Democrat demands DiBiagio resign

Prosecutor could face political, credibility issues after remarks in e-mail

Ehrlich defends U.S. attorney

July 16, 2004|By Doug Donovan and Laura Sullivan | Doug Donovan and Laura Sullivan,SUN STAFF

Maryland's U.S. attorney, Thomas M. DiBiagio, may face credibility questions in court and political problems in Washington after his recent e-mail directives pressuring prosecutors for more convictions of elected officials and "front page" indictments, federal officials and legal observers said yesterday.

Maryland Democratic Party Chairman Isiah Leggett demanded DiBiagio's resignation and accused the Republican prosecutor of pursuing politically motivated prosecutions to garner publicity.

"For nearly three years Mr. DiBiagio has used the U.S. Attorney's Office primarily for political witch hunts and now we have damning evidence to prove what many have long suspected," Leggett said in a statement. "Mr. DiBiagio must step down to restore the integrity of the U.S. attorney's office."

But Republican Gov. Robert L. Ehrlich Jr. defended DiBiagio by saying the prosecutor adequately explained his motives and what he had meant by the phrase "front page" indictments. "I've known him for a long time, and I think he should be given the benefit of the doubt," Ehrlich said.

"You would hope any U.S. attorney, anyone ... with that much power, would use appropriate judgment in deciding which cases to follow up on," he said. The governor said he didn't think it was appropriate for anyone to comment on the internal workings of the U.S. attorney's office.

The Sun obtained a rare peek into the internal workings of DiBiagio's office through three confidential documents he wrote. DiBiagio said in an interview Wednesday that the documents were simply used to motivate his staff and that he would never push his subordinates to do anything but "follow the facts and the law." He did not comment yesterday.

The internal documents, provided to The Sun by sources who demanded anonymity to avoid retaliation, include:

A May 14 staff meeting agenda written by DiBiagio that states that he wants three "front page" indictments for public corruption or white-collar crimes by Nov. 6, which critics pointed out is four days after the presidential election that could determine whether DiBiagio keeps his White House-appointed position.

A July 1 e-mail that DiBiagio wrote to his staff that details recent federal grand jury indictments unsealed against city government officials in Philadelphia alleging municipal corruption.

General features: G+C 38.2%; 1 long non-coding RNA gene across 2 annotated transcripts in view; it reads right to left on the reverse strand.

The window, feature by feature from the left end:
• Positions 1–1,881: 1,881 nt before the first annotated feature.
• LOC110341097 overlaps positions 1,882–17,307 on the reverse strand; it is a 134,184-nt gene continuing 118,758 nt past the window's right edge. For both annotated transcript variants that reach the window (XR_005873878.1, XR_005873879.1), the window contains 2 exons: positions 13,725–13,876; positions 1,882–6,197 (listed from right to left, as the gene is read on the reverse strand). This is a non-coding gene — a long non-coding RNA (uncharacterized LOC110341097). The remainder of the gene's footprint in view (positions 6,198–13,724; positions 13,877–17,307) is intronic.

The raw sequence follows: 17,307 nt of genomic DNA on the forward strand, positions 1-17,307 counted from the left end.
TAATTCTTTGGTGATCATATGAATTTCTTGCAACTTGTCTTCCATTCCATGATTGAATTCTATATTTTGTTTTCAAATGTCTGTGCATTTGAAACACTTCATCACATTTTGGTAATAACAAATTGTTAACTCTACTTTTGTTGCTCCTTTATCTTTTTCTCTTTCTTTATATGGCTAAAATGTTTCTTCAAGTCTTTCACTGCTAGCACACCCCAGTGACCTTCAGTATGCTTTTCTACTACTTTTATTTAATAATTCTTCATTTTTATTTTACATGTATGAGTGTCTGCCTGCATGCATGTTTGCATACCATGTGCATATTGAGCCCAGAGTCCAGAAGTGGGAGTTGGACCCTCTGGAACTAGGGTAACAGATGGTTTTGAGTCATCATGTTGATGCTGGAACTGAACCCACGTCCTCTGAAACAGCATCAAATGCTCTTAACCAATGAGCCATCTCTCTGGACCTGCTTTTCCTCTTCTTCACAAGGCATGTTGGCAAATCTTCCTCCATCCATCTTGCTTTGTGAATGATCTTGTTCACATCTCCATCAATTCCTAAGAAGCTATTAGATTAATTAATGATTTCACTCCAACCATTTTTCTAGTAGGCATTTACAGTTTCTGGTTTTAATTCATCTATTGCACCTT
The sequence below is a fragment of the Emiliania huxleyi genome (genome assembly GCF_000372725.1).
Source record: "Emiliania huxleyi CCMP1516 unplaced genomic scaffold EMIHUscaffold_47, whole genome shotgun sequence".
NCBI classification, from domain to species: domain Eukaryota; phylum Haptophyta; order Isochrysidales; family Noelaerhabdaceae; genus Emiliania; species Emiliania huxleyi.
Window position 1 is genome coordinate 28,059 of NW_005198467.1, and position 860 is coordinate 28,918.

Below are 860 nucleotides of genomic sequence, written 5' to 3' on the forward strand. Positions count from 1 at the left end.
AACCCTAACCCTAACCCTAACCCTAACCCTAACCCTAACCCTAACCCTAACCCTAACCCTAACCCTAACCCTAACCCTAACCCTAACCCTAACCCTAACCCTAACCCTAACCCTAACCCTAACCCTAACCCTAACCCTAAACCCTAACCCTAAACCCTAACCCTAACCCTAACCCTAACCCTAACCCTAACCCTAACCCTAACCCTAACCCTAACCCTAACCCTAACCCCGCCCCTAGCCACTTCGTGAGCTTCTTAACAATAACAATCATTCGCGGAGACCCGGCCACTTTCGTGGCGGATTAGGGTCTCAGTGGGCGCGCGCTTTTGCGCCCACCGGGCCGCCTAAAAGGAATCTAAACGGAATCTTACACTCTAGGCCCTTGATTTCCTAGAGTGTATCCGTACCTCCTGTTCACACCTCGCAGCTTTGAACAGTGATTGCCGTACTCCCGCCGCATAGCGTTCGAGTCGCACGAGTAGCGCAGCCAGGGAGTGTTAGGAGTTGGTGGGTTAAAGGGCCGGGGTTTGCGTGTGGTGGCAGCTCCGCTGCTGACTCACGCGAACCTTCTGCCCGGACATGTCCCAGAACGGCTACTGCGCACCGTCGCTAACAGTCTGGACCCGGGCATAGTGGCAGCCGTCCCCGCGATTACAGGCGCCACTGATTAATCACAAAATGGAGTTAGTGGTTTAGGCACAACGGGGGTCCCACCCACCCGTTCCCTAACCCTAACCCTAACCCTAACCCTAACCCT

"Why aren't we doing cases like this?" he wrote. "Am I the only one embarrassed by the fact that this Office has not convicted an elected official of corruption since 1988?"

And, a July 3 e-mail he wrote as a mea culpa to the staff for the first e-mail: "My recent e-mail about the indictment in Philadelphia sent the wrong message. I should have realized this before I sent it," he wrote. "I know everyone is making an effort to make these kinds of cases and that we have a few cases with some real potential in the works."

He also wrote: "I was just frustrated and was hoping that we could of [moved] further faster. I realize that it is going to take some time and I need to be more patient."

`Political weapon'

Democrats wasted no time yesterday in expressing how they felt about DiBiagio's comments. Leggett criticized DiBiagio for not pursuing more gun prosecutions and said that even the federal prosecutor's boss in Washington, the U.S. Department of Justice, "has questioned his commitment to fighting terrorism."

"The U.S. attorney's office is vital to our war on violent crime and terrorism and must not be used as a political weapon to indict innocent people for political gain," Leggett said.

While political opponents called for his resignation yesterday, Justice Department spokesman Mark Corallo labeled DiBiagio a "fantastic prosecutor" and said the department supports his efforts.

But privately, department sources said DiBiagio's bosses in Washington - unnerved by his memos - either had contacted him or were planning to.

Senior officials have taken the unusual step of calling DiBiagio to Washington on several occasions over the past three years for private rebukes, charging him with being out of step with the department and its priorities, according to officials close to the meetings.

The most notable incident occurred in the spring of 2003 when then-Deputy Attorney General Larry Thompson chastised DiBiagio for his memo criticizing the FBI after it was published in The Sun.

One senior Justice Department official said yesterday that department officials are growing weary of what they view as DiBiagio's public acts of aggression. The official said DiBiagio lacks skills in dealing with the press, politicians and his colleagues.

Marred relationship

DiBiagio's relationship with the Justice Department has been marred by his habit of skipping senior department meetings, even those called by Attorney General John Ashcroft. At one such meeting last year, a top official said, DiBiagio told colleagues before he left he had "work to do," even though Ashcroft was at the front of the room presenting the department's agenda.

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